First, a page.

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SCI/TECH: What Color Is Mars, Really?

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posted on May, 9 2004 @ 06:48 PM
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There are 5 image filters on the Martian rovers that cover about half the visible light spectrum. You get better results if you assign an RGB value to each of these filters and combine the 5 images, rather than picking one to be completely R, one G, and one B.

I converted most of the Rover images with 5 color bands on this site, with pretty good results. At least I think they're pretty good. I need to go to Mars with my digital camera and find out.

xpda.com...

Bob Webster




posted on May, 10 2004 @ 03:36 AM
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Beautiful job!
Thanks for putting this together so nicely.
I recommend others definitely take a look at
this work.
Here is one that I like, it reminded me of an
Oyster




posted on May, 11 2004 @ 12:38 AM
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cool pics. also happened to notice something that kinda looks like a log in one of them. its in the middle on the right hand side cant miss it if u look:

xpda.com...



posted on Feb, 6 2005 @ 03:58 AM
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I read that mars is supposed to be a salmon colored desert with blue sky. I don't get it,if the sun hits a planet, wouldn't the atmosphere be blue like earth? Mars isn't *THAT* far away.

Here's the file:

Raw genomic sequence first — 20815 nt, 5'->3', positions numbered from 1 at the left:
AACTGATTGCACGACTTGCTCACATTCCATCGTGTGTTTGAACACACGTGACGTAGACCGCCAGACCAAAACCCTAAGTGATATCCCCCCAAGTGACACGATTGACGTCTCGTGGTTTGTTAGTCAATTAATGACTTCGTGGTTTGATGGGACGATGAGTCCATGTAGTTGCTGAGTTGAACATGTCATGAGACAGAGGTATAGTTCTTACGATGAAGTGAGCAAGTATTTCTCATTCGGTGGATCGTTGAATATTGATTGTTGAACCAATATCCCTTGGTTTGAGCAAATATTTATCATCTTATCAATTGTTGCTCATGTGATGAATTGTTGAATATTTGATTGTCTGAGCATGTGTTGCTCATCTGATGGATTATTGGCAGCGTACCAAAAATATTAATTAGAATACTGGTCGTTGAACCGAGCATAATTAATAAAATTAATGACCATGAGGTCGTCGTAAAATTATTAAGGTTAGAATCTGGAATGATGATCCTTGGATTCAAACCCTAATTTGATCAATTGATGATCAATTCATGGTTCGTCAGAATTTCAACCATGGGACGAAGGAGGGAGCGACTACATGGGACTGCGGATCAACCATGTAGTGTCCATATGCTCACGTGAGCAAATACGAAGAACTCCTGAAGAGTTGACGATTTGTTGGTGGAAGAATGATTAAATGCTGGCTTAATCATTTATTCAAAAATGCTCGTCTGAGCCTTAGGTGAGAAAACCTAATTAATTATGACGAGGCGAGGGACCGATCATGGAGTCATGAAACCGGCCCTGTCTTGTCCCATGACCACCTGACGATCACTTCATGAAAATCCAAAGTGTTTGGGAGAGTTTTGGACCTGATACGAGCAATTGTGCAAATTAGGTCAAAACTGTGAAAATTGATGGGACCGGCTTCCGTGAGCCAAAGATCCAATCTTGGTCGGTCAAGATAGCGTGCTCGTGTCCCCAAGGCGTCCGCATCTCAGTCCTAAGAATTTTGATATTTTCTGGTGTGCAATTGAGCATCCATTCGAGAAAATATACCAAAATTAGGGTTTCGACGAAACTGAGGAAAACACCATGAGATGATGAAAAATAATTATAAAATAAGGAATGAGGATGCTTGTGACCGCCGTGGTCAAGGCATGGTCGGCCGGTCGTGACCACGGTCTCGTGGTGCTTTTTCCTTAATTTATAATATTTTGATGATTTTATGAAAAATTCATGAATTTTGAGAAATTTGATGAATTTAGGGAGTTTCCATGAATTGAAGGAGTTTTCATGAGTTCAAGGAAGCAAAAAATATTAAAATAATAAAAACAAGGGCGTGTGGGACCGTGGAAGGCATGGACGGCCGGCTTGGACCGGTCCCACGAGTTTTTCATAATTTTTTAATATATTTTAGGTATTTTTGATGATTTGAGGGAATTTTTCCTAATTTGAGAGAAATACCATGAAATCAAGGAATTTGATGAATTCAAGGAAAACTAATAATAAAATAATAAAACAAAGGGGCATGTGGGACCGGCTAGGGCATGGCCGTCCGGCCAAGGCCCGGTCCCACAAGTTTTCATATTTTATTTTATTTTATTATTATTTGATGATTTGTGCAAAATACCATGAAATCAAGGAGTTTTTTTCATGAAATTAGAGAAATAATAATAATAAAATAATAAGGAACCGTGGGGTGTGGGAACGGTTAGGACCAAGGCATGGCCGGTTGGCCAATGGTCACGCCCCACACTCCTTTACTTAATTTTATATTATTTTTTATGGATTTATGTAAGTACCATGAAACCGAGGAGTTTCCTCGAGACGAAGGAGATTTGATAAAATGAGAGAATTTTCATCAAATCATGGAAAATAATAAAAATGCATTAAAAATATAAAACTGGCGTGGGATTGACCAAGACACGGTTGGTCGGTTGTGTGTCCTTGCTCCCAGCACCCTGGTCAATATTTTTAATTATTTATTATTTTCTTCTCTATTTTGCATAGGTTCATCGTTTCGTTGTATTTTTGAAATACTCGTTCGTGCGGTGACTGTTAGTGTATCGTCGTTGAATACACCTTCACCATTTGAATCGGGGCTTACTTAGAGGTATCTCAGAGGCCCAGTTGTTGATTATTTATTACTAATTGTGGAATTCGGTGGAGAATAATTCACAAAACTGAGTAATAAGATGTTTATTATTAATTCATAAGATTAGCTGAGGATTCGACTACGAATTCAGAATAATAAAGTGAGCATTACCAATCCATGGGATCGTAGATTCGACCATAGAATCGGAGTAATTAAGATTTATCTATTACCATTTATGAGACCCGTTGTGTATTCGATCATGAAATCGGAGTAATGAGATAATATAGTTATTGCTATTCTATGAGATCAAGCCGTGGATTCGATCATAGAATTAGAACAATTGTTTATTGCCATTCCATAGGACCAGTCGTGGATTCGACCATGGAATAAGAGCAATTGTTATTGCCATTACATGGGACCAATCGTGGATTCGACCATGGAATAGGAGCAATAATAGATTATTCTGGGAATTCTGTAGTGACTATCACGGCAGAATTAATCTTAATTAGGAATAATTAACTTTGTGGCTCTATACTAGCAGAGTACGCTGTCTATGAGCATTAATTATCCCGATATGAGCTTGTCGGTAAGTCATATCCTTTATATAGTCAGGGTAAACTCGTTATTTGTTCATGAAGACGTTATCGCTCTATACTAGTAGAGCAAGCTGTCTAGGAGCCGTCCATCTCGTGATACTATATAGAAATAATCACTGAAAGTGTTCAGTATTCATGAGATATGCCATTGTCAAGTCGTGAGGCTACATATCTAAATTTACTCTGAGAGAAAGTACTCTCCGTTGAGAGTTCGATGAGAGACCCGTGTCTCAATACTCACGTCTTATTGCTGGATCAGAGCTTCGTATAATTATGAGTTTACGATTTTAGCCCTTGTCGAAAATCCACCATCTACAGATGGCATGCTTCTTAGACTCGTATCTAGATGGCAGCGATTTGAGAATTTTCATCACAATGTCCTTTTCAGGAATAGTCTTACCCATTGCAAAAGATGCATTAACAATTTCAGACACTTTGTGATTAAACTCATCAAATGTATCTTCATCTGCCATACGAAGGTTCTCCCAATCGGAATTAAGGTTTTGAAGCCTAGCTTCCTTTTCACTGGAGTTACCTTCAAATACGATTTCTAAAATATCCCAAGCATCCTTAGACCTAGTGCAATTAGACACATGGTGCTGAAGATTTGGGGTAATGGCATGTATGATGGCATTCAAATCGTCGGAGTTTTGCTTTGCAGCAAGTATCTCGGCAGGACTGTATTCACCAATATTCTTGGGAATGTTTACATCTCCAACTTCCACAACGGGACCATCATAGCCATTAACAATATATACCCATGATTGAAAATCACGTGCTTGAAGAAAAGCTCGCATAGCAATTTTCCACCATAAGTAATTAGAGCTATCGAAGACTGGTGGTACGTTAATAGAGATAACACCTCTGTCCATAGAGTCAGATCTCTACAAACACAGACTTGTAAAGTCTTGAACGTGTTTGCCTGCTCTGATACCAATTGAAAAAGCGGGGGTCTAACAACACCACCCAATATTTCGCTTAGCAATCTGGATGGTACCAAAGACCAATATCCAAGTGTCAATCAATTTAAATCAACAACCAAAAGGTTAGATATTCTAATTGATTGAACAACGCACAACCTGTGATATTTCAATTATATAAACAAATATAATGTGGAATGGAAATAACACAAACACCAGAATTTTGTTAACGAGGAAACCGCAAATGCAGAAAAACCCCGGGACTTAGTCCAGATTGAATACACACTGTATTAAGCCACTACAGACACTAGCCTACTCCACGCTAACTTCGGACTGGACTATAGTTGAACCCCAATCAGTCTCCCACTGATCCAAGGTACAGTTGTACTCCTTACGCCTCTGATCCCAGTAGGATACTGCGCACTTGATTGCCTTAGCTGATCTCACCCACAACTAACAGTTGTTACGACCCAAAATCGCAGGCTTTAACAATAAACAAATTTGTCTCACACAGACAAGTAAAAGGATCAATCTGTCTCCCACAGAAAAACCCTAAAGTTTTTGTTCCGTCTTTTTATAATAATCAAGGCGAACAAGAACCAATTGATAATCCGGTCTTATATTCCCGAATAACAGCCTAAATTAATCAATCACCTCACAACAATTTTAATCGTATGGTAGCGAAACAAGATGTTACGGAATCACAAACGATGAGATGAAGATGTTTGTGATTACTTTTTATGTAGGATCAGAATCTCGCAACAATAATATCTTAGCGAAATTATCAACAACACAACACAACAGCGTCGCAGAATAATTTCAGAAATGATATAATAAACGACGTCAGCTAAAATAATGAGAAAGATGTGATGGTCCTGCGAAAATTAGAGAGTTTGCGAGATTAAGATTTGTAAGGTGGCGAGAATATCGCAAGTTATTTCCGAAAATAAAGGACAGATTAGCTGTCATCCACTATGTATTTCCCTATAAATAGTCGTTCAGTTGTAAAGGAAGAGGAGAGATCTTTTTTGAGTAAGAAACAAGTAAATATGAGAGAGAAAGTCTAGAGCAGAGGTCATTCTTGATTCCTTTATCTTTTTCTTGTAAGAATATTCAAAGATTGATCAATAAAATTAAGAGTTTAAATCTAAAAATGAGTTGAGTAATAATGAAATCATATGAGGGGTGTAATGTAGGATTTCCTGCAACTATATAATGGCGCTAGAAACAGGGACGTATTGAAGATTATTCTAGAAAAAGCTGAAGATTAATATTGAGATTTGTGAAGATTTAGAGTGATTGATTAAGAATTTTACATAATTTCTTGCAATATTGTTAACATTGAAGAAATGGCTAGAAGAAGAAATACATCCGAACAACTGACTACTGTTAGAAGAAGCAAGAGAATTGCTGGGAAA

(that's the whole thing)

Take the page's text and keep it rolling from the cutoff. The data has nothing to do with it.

posted on Jan, 15 2006 @ 02:04 PM
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Well since this is the right thread here it is.

xfacts.com...

And this one is from the enterprise mission ( i forget where).

img496.imageshack.us...

The reason for wanting to change the colour is imo to make colonization seem expensive and thus easy to move off the table while Nasa goes on with it's primary military orientated mission.

Stellar



[edit on 15-1-2006 by StellarX]

[edit on 15-1-2006 by StellarX]



posted on Jan, 17 2009 @ 09:12 AM
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Originally posted by malakiem
I read that mars is supposed to be a salmon colored desert with blue sky. I don't get it,if the sun hits a planet, wouldn't the atmosphere be blue like earth? Mars isn't *THAT* far away.


Nope, not necessarily. The blue color comes from a process called Rayleigh scattering. This is the scattering of photons at molecules, ie particles that are smaller than the wavelength of the incoming light. Short wave light is scattered a lot more than long wavelength light. In numbers, the effect grows with 1/(wavelength to the power of four), in short (1/lambda^4). This means that "red light" is passing the atmosphere less disturbed than "blue light". If the sun's high above the horizon then blue light is scattered from all directions into the observer's eyes.
But the very same effect is responsible for the reddish sky at sunset or sunrise on earth. If the sun's near the horizon the light rays travel a much longer distance through the atmosphere and all the blue light is scattered away from the observer, only the long wavelength (red) light arrives at the observer's viewpoint.

In the full range of visible light (approx. 360 to 830 nm) the ratio of scattering strength is 1/(360^4) / (1/830^4) = 28.26
This means that the shortest visible wavelength is scattered 28 times stronger than the longest visible wavelength.